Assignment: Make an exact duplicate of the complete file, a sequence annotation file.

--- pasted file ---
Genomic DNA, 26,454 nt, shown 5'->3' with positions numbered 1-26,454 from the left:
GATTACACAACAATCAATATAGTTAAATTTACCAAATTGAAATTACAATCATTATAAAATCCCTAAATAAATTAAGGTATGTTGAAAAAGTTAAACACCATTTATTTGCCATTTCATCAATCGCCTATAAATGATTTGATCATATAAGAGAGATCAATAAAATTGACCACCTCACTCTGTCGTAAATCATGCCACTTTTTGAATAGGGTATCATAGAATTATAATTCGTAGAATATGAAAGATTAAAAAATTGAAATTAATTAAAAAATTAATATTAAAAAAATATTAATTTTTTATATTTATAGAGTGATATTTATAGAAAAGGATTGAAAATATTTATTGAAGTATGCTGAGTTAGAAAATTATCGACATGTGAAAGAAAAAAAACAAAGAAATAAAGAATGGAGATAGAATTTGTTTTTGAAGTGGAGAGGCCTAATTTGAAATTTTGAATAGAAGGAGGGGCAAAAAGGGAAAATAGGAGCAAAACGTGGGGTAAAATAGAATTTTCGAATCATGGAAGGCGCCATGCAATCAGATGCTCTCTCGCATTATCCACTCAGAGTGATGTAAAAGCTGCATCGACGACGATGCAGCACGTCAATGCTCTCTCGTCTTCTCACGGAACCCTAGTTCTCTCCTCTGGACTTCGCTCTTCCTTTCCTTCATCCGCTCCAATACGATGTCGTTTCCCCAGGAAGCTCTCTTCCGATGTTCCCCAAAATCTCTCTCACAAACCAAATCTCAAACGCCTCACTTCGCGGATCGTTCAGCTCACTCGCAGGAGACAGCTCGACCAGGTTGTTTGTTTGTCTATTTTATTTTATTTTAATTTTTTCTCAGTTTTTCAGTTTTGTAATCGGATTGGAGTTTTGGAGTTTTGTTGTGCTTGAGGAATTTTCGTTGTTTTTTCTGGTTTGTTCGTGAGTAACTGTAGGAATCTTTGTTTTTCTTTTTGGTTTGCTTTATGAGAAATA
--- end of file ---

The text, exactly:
Genomic DNA, 26,454 nt, shown 5'->3' with positions numbered 1-26,454 from the left:
GATTACACAACAATCAATATAGTTAAATTTACCAAATTGAAATTACAATCATTATAAAATCCCTAAATAAATTAAGGTATGTTGAAAAAGTTAAACACCATTTATTTGCCATTTCATCAATCGCCTATAAATGATTTGATCATATAAGAGAGATCAATAAAATTGACCACCTCACTCTGTCGTAAATCATGCCACTTTTTGAATAGGGTATCATAGAATTATAATTCGTAGAATATGAAAGATTAAAAAATTGAAATTAATTAAAAAATTAATATTAAAAAAATATTAATTTTTTATATTTATAGAGTGATATTTATAGAAAAGGATTGAAAATATTTATTGAAGTATGCTGAGTTAGAAAATTATCGACATGTGAAAGAAAAAAAACAAAGAAATAAAGAATGGAGATAGAATTTGTTTTTGAAGTGGAGAGGCCTAATTTGAAATTTTGAATAGAAGGAGGGGCAAAAAGGGAAAATAGGAGCAAAACGTGGGGTAAAATAGAATTTTCGAATCATGGAAGGCGCCATGCAATCAGATGCTCTCTCGCATTATCCACTCAGAGTGATGTAAAAGCTGCATCGACGACGATGCAGCACGTCAATGCTCTCTCGTCTTCTCACGGAACCCTAGTTCTCTCCTCTGGACTTCGCTCTTCCTTTCCTTCATCCGCTCCAATACGATGTCGTTTCCCCAGGAAGCTCTCTTCCGATGTTCCCCAAAATCTCTCTCACAAACCAAATCTCAAACGCCTCACTTCGCGGATCGTTCAGCTCACTCGCAGGAGACAGCTCGACCAGGTTGTTTGTTTGTCTATTTTATTTTATTTTAATTTTTTCTCAGTTTTTCAGTTTTGTAATCGGATTGGAGTTTTGGAGTTTTGTTGTGCTTGAGGAATTTTCGTTGTTTTTTCTGGTTTGTTCGTGAGTAACTGTAGGAATCTTTGTTTTTCTTTTTGGTTTGCTTTATGAGAAATA